Counselling at the Workplace in Tanzania What can Distance Education do?
his paper examines practice in counselling at workplaces. It draws examples from Tanzania. Authors define counselling as a collaborative approach towards problem solving. It is a step-by-step process of self-actualization guided by a counsellor. The authors are of the view that in most workplaces in Tanzania, for instance, there is a vacuum in counselling activities. Workers have very few professional counsellors to go to for guidance and counselling. This vacuum is usually promptly filled up with managerial actions, trade unionism and personal efforts towards individualisation which is merely advice and not counselling. They further argue that, both trade unionists and managers have objectives sometimes different from those of workers. In other instances, they frustrate the workers instead of helping them to fruitful and well-informed decisions. The paper concludes that the vacuum that exists in counselling at the workplace may be damaging to some work relations, institutional services, and can be a source of job dissatisfaction and low productivity. Thus it must be replaced with professional counselling services. The paper further argues that even where professional counsellors are employed (for example educational institutions like universities), only students are counselled and the workers are not covered as if they have no problems. Counsellors have strictly prescribed duties of dealing with students only. This paper recommends that distance education can be used in various forms to train counsellors for workplaces. Both short and long term programmes meant to gloom counsellors capable of professionally guiding and counselling workers can be developed.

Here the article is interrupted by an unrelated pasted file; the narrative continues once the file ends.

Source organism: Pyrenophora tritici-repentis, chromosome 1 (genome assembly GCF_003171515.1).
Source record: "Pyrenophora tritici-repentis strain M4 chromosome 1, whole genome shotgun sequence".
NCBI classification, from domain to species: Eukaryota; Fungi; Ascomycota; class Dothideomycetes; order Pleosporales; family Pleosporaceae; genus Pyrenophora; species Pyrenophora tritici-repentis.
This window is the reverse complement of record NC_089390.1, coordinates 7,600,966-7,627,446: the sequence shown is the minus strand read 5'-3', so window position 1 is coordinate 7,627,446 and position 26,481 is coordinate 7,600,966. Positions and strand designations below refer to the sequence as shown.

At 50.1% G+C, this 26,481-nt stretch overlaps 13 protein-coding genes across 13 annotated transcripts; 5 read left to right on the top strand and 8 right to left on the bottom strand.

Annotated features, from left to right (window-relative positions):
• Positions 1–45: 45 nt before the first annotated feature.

Keywords: Counselling at the workplace, distance education, trade unionism, individuation, managerial actions